This is not an either or, and that’s the mistake many make. That somehow one system will obliterate the other, that a future of news is more buzzfeed than the Telegraph and traditional systems must be rendered obsolete. Whilst the longtail more than guarantees an audience, importantly, as if we needed reminding, Jean-Francois Lyotard long expressed this breakdown in the grand narrative.

In our digital age, the text has become polysemous. It’ll never be able to please all of us, at all of the time, because the world has got smaller bridging Western, Eastern, Northern and Southern ideologies into one melting point. What constitutes freedom of speech in developed democracies is considered offensive in other developed or less developed political systems.

This enlightenment is circular. In the 1900s futurism — technology, speed, youthfulness was the antidote. Today, you can’t turn a journalism corner without an outfit purporting to have seen the future.

That technologist appear to have raided the cupboard of journalism could be merely a blind spot that was unattended to in a long term analysis. The wins were there for the taking, but when you’re running a business with comfortable profit margins, why oh why do you need to change the game plan.

So meanwhile, some smaller outfits have snuck into the tent and innovated themselves into mass popular culture, whilst some larger outfits have benefited from their size and legacies to withstand a rope a dope before recalibrating their newish approach. This has led too to journalism turning its crossbow on outsiders and sometimes itself embracing a new sport by attempting to find the future of journalism.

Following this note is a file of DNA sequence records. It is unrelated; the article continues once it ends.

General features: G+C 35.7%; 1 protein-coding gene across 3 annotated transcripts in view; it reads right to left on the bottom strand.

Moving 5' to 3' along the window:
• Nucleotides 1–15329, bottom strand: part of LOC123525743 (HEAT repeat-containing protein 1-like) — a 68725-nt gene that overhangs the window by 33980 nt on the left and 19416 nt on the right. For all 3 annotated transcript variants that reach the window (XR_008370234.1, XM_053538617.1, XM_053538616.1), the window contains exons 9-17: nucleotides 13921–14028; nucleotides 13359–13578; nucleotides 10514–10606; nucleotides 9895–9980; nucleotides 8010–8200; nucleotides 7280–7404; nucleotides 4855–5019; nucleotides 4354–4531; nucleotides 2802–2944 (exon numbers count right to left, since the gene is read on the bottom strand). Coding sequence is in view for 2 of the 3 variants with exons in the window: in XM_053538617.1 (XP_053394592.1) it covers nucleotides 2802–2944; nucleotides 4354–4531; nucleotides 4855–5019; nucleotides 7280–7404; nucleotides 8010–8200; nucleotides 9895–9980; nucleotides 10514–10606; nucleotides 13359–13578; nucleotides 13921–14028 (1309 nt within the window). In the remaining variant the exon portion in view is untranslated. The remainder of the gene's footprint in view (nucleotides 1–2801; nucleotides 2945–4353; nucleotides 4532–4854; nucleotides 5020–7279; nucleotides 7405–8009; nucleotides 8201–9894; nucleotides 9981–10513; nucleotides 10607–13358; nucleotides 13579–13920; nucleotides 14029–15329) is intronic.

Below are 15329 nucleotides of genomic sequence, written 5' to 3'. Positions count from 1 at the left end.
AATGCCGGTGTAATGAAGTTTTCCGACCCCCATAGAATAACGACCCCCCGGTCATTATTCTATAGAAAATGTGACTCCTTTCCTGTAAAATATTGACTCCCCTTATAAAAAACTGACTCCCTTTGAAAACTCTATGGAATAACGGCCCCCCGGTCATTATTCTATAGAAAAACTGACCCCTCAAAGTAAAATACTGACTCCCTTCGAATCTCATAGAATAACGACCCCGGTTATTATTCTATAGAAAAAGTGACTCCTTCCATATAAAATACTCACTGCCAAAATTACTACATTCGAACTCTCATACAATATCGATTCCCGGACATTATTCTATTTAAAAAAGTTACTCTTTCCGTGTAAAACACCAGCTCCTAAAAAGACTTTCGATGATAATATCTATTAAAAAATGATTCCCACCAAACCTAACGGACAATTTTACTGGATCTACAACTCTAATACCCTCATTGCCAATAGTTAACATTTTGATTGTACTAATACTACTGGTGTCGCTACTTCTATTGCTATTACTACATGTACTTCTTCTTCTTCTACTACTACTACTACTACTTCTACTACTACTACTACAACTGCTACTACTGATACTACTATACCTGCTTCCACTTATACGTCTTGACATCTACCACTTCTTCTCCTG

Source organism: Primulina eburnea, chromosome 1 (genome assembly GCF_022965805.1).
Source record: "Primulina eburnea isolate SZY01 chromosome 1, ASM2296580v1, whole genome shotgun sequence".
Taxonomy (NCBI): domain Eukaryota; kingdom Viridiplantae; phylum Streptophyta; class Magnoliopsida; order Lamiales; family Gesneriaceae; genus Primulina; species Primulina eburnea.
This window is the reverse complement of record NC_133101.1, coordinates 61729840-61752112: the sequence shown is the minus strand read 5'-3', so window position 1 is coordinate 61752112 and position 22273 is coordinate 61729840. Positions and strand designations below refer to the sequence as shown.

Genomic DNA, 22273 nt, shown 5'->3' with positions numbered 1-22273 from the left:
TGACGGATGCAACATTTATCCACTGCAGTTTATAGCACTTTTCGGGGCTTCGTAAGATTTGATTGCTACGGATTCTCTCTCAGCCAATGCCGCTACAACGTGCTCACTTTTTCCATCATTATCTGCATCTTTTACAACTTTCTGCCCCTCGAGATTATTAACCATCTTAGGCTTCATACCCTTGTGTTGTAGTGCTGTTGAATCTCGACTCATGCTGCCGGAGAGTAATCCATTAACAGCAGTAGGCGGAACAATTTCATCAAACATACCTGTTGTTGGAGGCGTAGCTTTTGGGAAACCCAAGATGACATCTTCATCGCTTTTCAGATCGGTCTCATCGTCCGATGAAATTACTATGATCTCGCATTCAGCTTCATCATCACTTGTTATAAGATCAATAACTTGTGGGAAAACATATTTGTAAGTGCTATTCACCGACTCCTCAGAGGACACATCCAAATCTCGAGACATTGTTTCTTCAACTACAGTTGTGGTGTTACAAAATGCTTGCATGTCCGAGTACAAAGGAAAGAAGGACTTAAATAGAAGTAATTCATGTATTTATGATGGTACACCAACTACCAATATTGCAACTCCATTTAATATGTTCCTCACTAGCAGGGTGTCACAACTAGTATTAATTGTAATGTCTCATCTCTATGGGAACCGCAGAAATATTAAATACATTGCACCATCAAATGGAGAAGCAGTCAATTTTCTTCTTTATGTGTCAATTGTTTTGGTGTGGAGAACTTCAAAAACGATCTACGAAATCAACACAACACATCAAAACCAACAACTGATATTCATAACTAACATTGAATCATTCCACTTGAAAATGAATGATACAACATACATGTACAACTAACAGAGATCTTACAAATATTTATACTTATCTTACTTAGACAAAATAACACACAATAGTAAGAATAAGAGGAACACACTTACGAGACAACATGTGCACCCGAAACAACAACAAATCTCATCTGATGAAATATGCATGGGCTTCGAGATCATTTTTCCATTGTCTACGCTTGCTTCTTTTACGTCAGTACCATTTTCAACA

These conferences, which cost a pretty euro, usually take two forms: the first hosts successful players who display their wares as scions for others to follow. Others proclaim in their conference brochures that they have successfully seen the future and you too can in 5 hours and a small mortgage.

These futures are fractured. The research shows there are multiple possibilities. I know what my experience is saying; I know how that experience has been used to set up the Press Association’s Videojournalism program training the UK’s first regional newspaper journalists into video journalists.

How it led to sharing ideas with the How near the border of Turkey and Syria working with young Syrian Videojournalists we could devise story forms to get their stories out. I also, from my PhD can see the shape multiple forms of journalism practice may take. But I know it’s not the future, perhaps it forms one of the several tapestries that is impacting journalism.

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The tech wave will continue. My HTML5 and CSS skills require deeper Java oiling. In journalism, the boundaries between cinematic factuality and traditional news is untenable. The patterns are there and widening to a critical mass. The artisan, forced into the corner from the 1920s is experiencing a new lease, this time alongside the mass communicator.

I’m reminded of my conversation with the great late Robert Drew a couple of years ago. He has since passed away, but my hour talk with him delved into his accomplishments and how they enveloped what I was perceiving.

Television took his equipment, but not his ideas. Television news did not understand the richness of a visual and textual language, which the audience wanted. And slowly imperceptibly a Drew 2.0, a contemporary form of journalism storytelling is re-configuring itself back into our psyche.

But what will help shape our societies, will be as much the core elements of what we choose, who we choose to help us make it, and how we engage in discourse that embraces identifiable audiences. That in a sense is what I would tell my own Masters students in lectures. Not so left field after all.

Written by

Top Writer & Creative Technologist, Int. Award Winner. Cinemajournalist. Cardiff Uni @jomec. PhD (Dublin). Visiting Prof UBC, Ex BBC/C4News. Apple profiled.